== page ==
The government on Friday shot down speculation of a possible behind-the-scene compromise to end the confrontation between army chief General VK Singh and the government in the country's top court over the age row.
In his first public comments on the controversy, defence minister AK Antony said the government will wait for the Supreme Court's final verdict, an indication that the Centre would rather fight a legal battle than work out a compromise.
It also indicates the government doesn't plan to take drastic action against the chief.
The minister said he felt 'sorry and sad' about the issue.
Asked why the government allowed the controversy to linger on, Antony said, "The government is maintaining maximum restraint and patience because such issues cannot be handled in a sensational manner through public debate."
The controversy erupted in 2006 when two different dates of birth for Singh were detected in the records of the Military Secretary's branch (1950) and the Adjutant General's branch (1951).
In his petition, Singh has accused the government of violating his fundamental right by not allowing him to change his year of birth. The government rejected Singh's complaint to get his date of birth changed on December 30, 2011.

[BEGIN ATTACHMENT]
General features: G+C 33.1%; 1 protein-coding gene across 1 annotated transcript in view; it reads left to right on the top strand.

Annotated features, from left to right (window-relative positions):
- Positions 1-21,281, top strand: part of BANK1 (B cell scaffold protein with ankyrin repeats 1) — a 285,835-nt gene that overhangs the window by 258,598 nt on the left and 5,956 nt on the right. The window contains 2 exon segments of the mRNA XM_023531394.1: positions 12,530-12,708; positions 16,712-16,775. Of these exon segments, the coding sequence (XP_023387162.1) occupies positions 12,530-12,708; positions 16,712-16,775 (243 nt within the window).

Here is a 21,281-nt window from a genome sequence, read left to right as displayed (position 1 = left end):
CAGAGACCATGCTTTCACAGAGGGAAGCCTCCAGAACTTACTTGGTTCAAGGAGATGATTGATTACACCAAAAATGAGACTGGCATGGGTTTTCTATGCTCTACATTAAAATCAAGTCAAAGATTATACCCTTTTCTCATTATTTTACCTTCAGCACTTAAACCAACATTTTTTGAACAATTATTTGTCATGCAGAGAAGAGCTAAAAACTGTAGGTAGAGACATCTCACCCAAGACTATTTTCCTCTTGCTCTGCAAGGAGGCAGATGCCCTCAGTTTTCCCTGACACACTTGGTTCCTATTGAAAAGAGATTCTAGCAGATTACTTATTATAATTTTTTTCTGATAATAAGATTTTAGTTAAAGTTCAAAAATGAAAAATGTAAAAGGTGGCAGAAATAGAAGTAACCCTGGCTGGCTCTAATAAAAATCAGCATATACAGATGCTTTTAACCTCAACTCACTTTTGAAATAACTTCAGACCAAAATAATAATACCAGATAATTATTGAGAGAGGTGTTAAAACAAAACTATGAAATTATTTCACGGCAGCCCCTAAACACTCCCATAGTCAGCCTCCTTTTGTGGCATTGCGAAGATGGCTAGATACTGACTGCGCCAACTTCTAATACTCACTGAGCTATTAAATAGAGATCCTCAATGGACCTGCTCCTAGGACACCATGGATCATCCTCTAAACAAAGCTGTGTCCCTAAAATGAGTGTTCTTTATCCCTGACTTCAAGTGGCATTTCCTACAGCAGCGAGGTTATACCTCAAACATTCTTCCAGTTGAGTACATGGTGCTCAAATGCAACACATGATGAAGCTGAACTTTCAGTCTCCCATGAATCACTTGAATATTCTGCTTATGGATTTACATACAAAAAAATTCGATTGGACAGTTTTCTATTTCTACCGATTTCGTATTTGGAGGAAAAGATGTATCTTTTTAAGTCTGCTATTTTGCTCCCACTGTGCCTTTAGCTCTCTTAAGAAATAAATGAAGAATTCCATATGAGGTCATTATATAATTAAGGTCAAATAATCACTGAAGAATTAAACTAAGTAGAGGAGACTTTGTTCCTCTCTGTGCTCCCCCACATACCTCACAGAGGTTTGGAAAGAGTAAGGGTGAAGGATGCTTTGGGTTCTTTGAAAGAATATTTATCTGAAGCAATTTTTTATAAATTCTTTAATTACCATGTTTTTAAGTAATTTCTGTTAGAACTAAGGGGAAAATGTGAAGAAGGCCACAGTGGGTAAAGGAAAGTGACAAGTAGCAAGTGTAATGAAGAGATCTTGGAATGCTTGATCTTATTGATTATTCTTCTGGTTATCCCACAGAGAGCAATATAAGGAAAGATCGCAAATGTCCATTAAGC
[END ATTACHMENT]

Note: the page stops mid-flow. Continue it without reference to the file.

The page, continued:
"The army headquarters and the government take decisions many a time but now there are questions. There are constitutional forums to question the decisions of government," said Antony.
While government officials argue that the age row was satisfactorily resolved in 2008 when Singh accepted the earlier date of birth, the chief has indicated in his petition that this was done under pressure.
"I have always been against public debate on this matter, but unfortunately some of you are celebrating it. This is not an issue for celebration," the minister said.